Saturday 5 January 2013

An Academic Question by Barbara Pym

I think I may have mentioned that I'm a big fan of Barbara Pym novels. Virago, bless them, have been reprinting the thirteen novels Pym wrote in her lifetime, so now I've had the chance to catch up on a few that I'd not come across before. 
    One of these is An Academic Question, which was published posthumously. Pym never thought it would be published at all, as when she wrote it in 1971, she was very much out of fashion. She thought it too 'cosy' to have any chance of acceptance and it was left as a draft. It was years later that her friend, Hazel Holt, tidied up the various drafts and notes into a publishable manuscript.
    An Academic Question is narrated by Caro Grimstone, whose husband, Alan, is an anthropology lecturer at an English provincial university.  Caro is feeling jaded by her lack of fulfillment as a wife and mother when she takes up the offer to read to an invalid at a retirement home. This Mr Stillingfleet happens to be an expert anthropologist himself, with a chest full of notes he refuses to allow anyone to see, including Alan's head of department. Spotting an opportunity to further his career, Alan steals some of the old boy's research and the rest of the novel follows the moral dilemmas this action throws Caro's way. On top of all this, she is concerned about her husband's interest in an attractive colleague, Iris Horniblow.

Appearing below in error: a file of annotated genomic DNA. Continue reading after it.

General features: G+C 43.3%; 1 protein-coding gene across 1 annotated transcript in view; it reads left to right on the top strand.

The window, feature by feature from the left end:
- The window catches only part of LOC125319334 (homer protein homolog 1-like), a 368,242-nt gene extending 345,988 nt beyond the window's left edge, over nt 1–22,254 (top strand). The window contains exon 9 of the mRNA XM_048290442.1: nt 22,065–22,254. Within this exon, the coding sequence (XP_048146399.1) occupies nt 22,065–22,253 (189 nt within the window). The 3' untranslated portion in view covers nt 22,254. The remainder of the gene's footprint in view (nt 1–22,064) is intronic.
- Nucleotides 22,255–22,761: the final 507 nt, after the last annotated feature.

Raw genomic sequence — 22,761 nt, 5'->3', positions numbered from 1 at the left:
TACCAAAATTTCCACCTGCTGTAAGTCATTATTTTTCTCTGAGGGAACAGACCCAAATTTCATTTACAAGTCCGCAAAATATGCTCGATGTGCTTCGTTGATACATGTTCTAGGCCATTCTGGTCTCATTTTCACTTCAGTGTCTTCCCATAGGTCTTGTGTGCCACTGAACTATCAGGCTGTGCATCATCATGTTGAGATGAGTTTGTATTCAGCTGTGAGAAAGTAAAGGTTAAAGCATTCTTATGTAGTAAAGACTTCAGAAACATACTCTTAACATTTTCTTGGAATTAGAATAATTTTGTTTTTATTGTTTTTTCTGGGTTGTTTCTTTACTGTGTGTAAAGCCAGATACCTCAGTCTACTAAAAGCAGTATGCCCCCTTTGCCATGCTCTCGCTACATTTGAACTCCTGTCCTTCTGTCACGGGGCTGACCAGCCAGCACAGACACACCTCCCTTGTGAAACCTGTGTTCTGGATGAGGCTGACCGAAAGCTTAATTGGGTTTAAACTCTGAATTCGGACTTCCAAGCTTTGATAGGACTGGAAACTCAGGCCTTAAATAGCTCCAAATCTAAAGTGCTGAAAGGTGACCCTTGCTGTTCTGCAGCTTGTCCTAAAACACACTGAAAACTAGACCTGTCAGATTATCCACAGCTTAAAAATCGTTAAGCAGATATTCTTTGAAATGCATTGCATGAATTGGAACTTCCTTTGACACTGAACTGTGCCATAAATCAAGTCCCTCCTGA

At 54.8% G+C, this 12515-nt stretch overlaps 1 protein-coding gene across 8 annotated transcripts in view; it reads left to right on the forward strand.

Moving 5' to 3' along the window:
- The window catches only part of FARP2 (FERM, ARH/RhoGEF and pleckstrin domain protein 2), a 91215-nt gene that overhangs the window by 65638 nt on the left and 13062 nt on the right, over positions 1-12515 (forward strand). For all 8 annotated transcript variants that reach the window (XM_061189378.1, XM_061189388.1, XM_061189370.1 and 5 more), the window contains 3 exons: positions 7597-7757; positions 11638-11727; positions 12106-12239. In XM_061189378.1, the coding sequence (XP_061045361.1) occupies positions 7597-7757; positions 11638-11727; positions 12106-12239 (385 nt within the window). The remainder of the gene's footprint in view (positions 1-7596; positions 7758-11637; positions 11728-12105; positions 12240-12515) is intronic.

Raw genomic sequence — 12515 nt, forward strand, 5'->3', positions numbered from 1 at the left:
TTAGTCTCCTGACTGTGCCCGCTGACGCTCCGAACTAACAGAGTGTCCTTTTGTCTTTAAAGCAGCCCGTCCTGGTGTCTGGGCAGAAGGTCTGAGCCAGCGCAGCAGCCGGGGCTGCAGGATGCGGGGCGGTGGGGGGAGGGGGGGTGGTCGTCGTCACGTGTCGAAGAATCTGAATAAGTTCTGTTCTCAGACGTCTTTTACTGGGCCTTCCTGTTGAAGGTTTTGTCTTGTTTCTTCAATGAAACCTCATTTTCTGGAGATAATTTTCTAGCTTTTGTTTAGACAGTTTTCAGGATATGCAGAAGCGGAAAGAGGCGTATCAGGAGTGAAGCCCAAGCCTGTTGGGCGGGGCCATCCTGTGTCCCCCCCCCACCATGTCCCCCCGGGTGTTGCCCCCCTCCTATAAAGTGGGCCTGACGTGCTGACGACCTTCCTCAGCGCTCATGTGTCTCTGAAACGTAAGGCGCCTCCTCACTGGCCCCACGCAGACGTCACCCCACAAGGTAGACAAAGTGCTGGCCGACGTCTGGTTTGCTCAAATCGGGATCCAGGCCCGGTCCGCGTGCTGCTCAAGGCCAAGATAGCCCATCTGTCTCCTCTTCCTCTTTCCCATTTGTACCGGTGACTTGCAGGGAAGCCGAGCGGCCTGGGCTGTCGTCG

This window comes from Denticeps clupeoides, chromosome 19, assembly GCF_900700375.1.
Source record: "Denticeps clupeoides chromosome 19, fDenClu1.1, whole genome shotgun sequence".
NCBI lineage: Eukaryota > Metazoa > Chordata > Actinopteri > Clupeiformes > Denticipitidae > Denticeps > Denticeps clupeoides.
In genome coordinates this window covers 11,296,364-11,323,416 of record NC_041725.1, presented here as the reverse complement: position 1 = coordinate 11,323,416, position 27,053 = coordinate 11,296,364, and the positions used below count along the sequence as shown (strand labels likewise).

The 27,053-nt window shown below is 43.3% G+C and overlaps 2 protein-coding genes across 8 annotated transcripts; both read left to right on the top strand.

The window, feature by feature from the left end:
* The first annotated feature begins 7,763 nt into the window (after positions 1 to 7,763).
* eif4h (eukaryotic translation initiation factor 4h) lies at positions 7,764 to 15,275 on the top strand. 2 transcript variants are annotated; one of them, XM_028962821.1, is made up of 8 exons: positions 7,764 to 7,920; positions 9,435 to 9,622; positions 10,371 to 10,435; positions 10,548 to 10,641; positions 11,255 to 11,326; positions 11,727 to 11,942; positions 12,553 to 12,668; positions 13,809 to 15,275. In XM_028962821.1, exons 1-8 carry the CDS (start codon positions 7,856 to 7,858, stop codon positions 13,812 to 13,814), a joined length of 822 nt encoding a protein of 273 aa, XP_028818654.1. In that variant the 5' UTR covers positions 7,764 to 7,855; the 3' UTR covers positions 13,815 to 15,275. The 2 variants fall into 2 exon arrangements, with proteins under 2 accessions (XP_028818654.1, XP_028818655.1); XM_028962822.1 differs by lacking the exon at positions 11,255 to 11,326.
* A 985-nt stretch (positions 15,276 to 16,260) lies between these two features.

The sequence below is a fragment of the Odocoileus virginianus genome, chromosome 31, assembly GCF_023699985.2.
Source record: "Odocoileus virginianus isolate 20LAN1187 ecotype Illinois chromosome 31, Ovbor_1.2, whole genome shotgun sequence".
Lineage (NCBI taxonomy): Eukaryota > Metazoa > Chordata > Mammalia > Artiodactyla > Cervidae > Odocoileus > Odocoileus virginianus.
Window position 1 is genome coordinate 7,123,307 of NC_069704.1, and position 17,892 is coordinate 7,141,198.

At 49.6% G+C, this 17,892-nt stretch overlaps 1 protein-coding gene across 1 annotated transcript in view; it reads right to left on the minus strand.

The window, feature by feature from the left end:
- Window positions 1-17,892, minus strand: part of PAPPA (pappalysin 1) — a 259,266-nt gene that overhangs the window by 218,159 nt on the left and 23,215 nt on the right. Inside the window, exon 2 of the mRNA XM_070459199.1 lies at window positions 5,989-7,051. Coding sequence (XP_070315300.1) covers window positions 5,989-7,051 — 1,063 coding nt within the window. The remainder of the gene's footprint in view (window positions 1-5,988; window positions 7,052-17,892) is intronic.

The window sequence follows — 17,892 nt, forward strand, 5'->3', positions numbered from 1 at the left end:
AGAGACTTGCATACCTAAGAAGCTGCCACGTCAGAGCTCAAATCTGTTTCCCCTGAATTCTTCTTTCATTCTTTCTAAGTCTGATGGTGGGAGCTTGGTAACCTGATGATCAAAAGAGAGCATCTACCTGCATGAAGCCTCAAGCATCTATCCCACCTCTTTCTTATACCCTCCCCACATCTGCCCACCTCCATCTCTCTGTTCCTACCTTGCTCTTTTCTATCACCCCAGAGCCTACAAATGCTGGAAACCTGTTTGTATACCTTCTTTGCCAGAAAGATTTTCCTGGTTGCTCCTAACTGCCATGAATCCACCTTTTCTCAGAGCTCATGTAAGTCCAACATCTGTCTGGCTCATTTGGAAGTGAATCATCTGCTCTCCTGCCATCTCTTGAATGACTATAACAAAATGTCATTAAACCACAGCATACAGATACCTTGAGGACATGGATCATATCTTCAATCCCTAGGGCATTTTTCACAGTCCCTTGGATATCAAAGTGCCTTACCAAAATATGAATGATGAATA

Caro receives plenty of advice from well-meaning friends, including the spectacular mother and son duo, Kitty and Coco, who once led a charmed life on a Caribbean island, and Kitty's sister, Polly who keeps a rundown second-hand shop and has a soft spot for hedgehogs. Dry humour sets the tone for the story, which follows Caro's awkward dealings with academics and librarians, until a series of chance happenings leads to a sensible resolution.
    An Academic Question is a delightful comedy of manners with the odd 'laugh-out-loud' moment. As Anne Tyler so nicely put it on the back cover, Pym is 'the rarest of treasures; she reminds us of the heartbreaking silliness of everyday life.'

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